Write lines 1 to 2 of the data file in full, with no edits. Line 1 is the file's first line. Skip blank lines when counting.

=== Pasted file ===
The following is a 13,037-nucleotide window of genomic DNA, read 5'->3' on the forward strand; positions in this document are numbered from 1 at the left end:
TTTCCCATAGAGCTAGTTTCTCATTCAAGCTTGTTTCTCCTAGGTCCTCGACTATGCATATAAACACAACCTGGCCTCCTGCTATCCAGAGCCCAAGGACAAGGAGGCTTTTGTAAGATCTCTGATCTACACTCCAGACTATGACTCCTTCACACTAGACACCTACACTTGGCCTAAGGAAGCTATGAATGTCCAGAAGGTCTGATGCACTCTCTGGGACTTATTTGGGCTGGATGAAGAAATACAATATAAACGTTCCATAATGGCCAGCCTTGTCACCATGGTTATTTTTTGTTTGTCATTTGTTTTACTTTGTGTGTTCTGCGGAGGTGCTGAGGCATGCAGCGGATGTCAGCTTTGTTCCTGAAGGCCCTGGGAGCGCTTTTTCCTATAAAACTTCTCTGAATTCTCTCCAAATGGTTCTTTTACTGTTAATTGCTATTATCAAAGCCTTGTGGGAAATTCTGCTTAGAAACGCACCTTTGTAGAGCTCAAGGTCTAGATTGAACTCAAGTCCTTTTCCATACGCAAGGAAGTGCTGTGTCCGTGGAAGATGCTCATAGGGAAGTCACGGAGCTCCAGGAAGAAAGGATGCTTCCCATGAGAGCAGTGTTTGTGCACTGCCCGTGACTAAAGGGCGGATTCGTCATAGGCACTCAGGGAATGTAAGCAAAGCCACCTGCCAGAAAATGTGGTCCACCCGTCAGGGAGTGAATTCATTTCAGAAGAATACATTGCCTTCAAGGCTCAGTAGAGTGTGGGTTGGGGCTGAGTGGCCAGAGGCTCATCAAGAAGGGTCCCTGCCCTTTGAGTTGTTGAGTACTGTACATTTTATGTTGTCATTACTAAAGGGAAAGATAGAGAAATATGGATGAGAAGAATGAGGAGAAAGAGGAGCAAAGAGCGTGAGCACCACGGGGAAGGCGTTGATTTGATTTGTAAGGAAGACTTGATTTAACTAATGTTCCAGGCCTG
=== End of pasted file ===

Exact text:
The following is a 13,037-nucleotide window of genomic DNA, read 5'->3' on the forward strand; positions in this document are numbered from 1 at the left end:
TTTCCCATAGAGCTAGTTTCTCATTCAAGCTTGTTTCTCCTAGGTCCTCGACTATGCATATAAACACAACCTGGCCTCCTGCTATCCAGAGCCCAAGGACAAGGAGGCTTTTGTAAGATCTCTGATCTACACTCCAGACTATGACTCCTTCACACTAGACACCTACACTTGGCCTAAGGAAGCTATGAATGTCCAGAAGGTCTGATGCACTCTCTGGGACTTATTTGGGCTGGATGAAGAAATACAATATAAACGTTCCATAATGGCCAGCCTTGTCACCATGGTTATTTTTTGTTTGTCATTTGTTTTACTTTGTGTGTTCTGCGGAGGTGCTGAGGCATGCAGCGGATGTCAGCTTTGTTCCTGAAGGCCCTGGGAGCGCTTTTTCCTATAAAACTTCTCTGAATTCTCTCCAAATGGTTCTTTTACTGTTAATTGCTATTATCAAAGCCTTGTGGGAAATTCTGCTTAGAAACGCACCTTTGTAGAGCTCAAGGTCTAGATTGAACTCAAGTCCTTTTCCATACGCAAGGAAGTGCTGTGTCCGTGGAAGATGCTCATAGGGAAGTCACGGAGCTCCAGGAAGAAAGGATGCTTCCCATGAGAGCAGTGTTTGTGCACTGCCCGTGACTAAAGGGCGGATTCGTCATAGGCACTCAGGGAATGTAAGCAAAGCCACCTGCCAGAAAATGTGGTCCACCCGTCAGGGAGTGAATTCATTTCAGAAGAATACATTGCCTTCAAGGCTCAGTAGAGTGTGGGTTGGGGCTGAGTGGCCAGAGGCTCATCAAGAAGGGTCCCTGCCCTTTGAGTTGTTGAGTACTGTACATTTTATGTTGTCATTACTAAAGGGAAAGATAGAGAAATATGGATGAGAAGAATGAGGAGAAAGAGGAGCAAAGAGCGTGAGCACCACGGGGAAGGCGTTGATTTGATTTGTAAGGAAGACTTGATTTAACTAATGTTCCAGGCCTG